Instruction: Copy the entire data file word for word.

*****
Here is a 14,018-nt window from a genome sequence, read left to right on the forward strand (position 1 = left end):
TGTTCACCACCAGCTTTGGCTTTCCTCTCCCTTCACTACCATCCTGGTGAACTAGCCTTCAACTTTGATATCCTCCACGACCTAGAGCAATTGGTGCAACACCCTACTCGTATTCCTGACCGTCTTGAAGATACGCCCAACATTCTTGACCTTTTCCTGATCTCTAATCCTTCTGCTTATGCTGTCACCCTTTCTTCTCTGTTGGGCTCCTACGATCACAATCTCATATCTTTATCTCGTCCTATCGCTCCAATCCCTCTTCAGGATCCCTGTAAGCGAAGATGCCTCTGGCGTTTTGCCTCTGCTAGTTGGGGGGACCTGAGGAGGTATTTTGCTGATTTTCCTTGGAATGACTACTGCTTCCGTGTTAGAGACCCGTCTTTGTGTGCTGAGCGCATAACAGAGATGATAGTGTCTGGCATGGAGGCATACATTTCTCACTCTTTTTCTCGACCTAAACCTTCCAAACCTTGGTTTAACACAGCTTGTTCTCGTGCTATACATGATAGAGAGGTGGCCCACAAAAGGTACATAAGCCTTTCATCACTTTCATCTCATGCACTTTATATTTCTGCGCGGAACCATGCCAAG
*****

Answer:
Here is a 14,018-nt window from a genome sequence, read left to right on the forward strand (position 1 = left end):
TGTTCACCACCAGCTTTGGCTTTCCTCTCCCTTCACTACCATCCTGGTGAACTAGCCTTCAACTTTGATATCCTCCACGACCTAGAGCAATTGGTGCAACACCCTACTCGTATTCCTGACCGTCTTGAAGATACGCCCAACATTCTTGACCTTTTCCTGATCTCTAATCCTTCTGCTTATGCTGTCACCCTTTCTTCTCTGTTGGGCTCCTACGATCACAATCTCATATCTTTATCTCGTCCTATCGCTCCAATCCCTCTTCAGGATCCCTGTAAGCGAAGATGCCTCTGGCGTTTTGCCTCTGCTAGTTGGGGGGACCTGAGGAGGTATTTTGCTGATTTTCCTTGGAATGACTACTGCTTCCGTGTTAGAGACCCGTCTTTGTGTGCTGAGCGCATAACAGAGATGATAGTGTCTGGCATGGAGGCATACATTTCTCACTCTTTTTCTCGACCTAAACCTTCCAAACCTTGGTTTAACACAGCTTGTTCTCGTGCTATACATGATAGAGAGGTGGCCCACAAAAGGTACATAAGCCTTTCATCACTTTCATCTCATGCACTTTATATTTCTGCGCGGAACCATGCCAAG